Can I invite my friends to be beta readers too?

Please do. The more the merrier.

Cause That’s Just The Way it Goes

It’s quarter past eleven at night — quarter til midnight at the time of publishing — and I’m still writing. About to head to bed when I realized I haven’t posted in a while. Got to throw you guys something before you forget about Grim Curio. I feel so great about this novel, better than I’ve felt for anything I’ve ever written. I feel it, this one is going to make a splash.

Anyway, here’s a few snippets from the novel. I hope you enjoy them.

1.

In the dark of this hole, their faces are cloaked in hoods, disrupted but shadow, lenses, cloth. Only a green glint in their goggles, the reflection of the abused computer monitor, betrays their eyes. Even so, James reads their emotion in the constance of their stair, the stiffness in their shoulders, the way they contemplate the first words that might tidy this strange situation. He bristles when he see’s the sidearms strapped to their thighs, see’s the military precision in the packing gear.

‘There’s got to be an easier way to make a buck.’ The phrase springs to his mind, and he almost smiles. It’s not the buck’s he’s after. Anxiety runs down his back in a skittering of pinpricks, and suddenly the world is hyperreal. It’s moments like these — when the only thing between him and consequence is his tenacity — when he finally feels in control of his destiny. No system brought him here, no misguided ideology. He walked upstream, against the current like a boss, and now he’s ready to see how close he come’s to oblivion.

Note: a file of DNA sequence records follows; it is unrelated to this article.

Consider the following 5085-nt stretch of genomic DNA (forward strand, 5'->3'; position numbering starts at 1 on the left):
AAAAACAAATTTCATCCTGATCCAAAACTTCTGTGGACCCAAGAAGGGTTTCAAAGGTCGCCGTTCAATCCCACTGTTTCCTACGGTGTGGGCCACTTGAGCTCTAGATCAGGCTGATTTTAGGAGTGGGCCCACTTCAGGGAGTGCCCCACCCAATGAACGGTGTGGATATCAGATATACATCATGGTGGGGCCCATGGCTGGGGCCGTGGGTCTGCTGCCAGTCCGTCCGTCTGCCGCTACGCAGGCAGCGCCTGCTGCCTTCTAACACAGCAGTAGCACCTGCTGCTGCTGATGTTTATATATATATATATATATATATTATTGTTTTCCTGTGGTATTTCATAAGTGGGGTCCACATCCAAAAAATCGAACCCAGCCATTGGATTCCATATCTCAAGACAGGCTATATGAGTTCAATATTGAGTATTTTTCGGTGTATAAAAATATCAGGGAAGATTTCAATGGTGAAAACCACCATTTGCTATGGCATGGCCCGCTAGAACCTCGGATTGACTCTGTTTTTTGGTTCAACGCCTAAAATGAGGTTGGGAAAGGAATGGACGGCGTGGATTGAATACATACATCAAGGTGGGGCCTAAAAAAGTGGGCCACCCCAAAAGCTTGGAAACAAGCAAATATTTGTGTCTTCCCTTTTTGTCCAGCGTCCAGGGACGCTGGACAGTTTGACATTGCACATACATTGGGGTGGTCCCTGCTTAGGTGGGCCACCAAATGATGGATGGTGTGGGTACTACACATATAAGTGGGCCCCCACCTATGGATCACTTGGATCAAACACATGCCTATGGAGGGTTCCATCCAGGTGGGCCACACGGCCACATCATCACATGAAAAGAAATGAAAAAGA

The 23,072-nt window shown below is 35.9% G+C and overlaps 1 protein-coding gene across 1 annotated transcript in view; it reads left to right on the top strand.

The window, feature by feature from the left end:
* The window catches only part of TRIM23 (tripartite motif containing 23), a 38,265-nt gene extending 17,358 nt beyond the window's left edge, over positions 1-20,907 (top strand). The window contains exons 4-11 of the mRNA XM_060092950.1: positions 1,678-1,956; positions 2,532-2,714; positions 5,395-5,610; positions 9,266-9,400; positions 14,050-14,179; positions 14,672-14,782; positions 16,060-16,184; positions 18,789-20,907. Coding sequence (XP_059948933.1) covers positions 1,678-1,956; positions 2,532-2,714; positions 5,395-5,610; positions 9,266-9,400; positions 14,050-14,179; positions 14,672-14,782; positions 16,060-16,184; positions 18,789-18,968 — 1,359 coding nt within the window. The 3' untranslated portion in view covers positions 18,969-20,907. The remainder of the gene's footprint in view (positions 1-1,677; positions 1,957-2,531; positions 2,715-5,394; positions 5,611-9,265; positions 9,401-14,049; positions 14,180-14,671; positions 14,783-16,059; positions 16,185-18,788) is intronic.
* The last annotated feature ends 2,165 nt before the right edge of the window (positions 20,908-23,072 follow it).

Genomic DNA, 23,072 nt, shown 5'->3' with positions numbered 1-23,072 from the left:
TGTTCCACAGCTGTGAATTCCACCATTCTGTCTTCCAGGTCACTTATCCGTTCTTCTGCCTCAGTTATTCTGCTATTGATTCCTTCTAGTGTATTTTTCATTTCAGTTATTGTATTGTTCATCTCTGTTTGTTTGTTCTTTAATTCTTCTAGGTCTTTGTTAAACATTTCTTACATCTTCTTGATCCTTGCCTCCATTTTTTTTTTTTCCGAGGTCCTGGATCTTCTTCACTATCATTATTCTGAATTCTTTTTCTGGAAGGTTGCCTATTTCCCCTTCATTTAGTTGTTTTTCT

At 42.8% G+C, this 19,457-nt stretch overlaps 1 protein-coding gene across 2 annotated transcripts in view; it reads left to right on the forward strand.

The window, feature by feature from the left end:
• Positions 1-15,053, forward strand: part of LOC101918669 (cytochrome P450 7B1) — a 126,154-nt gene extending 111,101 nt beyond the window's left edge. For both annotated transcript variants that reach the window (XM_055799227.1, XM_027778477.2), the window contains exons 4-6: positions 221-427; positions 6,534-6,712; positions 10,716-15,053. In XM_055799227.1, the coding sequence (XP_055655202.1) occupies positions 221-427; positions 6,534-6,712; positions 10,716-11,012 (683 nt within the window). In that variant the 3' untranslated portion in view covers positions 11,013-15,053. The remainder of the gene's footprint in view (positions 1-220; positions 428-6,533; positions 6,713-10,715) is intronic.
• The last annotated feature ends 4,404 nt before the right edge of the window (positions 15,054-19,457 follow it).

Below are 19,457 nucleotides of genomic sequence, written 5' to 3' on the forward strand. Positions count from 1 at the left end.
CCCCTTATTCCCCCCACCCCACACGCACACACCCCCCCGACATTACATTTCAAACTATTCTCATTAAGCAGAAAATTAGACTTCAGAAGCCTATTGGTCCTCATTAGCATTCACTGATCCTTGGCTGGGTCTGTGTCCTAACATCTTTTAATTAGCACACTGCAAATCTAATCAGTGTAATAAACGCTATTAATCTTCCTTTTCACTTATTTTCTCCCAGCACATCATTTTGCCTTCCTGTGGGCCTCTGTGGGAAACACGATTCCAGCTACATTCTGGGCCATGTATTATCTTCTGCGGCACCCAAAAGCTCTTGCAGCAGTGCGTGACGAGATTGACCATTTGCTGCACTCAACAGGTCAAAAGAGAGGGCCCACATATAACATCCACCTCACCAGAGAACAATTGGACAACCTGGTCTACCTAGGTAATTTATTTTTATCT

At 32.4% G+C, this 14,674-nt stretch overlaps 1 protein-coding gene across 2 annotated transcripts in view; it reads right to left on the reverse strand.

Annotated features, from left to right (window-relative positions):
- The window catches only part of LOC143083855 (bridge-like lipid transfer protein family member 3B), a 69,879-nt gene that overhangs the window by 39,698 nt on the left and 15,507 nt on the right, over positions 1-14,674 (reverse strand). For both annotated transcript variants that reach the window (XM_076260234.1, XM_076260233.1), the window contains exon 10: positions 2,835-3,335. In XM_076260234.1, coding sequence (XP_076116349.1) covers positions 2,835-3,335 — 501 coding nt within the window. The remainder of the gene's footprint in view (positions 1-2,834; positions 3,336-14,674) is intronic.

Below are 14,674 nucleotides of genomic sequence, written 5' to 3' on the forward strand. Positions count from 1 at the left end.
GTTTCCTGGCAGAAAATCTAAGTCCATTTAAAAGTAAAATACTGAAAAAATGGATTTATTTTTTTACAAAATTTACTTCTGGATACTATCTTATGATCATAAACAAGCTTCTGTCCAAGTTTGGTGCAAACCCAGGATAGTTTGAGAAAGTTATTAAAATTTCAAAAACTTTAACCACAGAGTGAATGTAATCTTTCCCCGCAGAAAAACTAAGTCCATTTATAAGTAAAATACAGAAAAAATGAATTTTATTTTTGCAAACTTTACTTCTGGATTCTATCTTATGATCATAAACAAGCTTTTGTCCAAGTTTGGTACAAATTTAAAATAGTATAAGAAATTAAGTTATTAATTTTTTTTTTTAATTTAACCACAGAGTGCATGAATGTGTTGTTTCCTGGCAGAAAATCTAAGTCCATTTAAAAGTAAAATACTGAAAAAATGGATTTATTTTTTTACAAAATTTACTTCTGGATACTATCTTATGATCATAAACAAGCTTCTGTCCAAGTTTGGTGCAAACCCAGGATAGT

Then he’ll pull himself back out again. Cause that’s just how it goes.

2.

Note: Each chapter begins with an excerpt from a piece of writing within the world of Grim Curio. These are emails, journal entries, propaganda, and in the following’s case, a poem.

Girlies an’ Boy’os, do not break a rule,
Sit straight, listen, when ya go to school,
Them cleary* bastards won’t stand none’ya fight,
Mark ya in they ledger, ya stupid little fool.

Girlies an’ Boy’os, do not break a rule,
Just ya wait’n listen, soon come the ghoul,
Them cleary bastards’ll get’ya come the night,
Dis’pear ya to nothin, ya stupid little fool.

Mind all ya manners
‘Member who they was
When top ‘comes bottom and bottom the top
Show ‘em then what we lil’ shit’s think of ‘em,
Cut ‘em, gut ‘em, hang them from the rafters
That is all.

– Untitled Poem from The Outlaw’s Book of Rhymes

*cleary is a derogatory term for people who live in the undercity. After hundreds of years below ground, their skin has gone opaque. The undercity residents tend to be the elites, politicians, artisans, scientists, teachers, students, and stability officers.

3.

Note: Last bit. This is just a snippet of a conversation that is currently in chapter 6 between James and the student Gretchen. James is from the surface, Gretchen from the undercity. I’m trying to make their cultures very different and their confines tight. Ok, here it is:

Gretchen frowns thoughtfully. “There’s an empty hut up the hill, I’ll ask an elder if we can use it. If he says no, though, there’s nothing we can do. Fringes Protocol states we follow tribal rules.”

“Fine. Do what you can. Introduce me as a spiritual healer. Stress that I use natural methods to expel spirits and demons, lift curses, that sort of thing.”

“You mean lie?”

“I mean embellish. Just a bit.”

“But protocol—“

“I’m above protocol and I herby grant you permission to rise above the protocol with me and get shit done. Temporary leniency granted, congratulations. When you talk to whoever… who will you be talking to?”

Suddenly preoccupied, she says quietly, “Probably Elder Nevin.”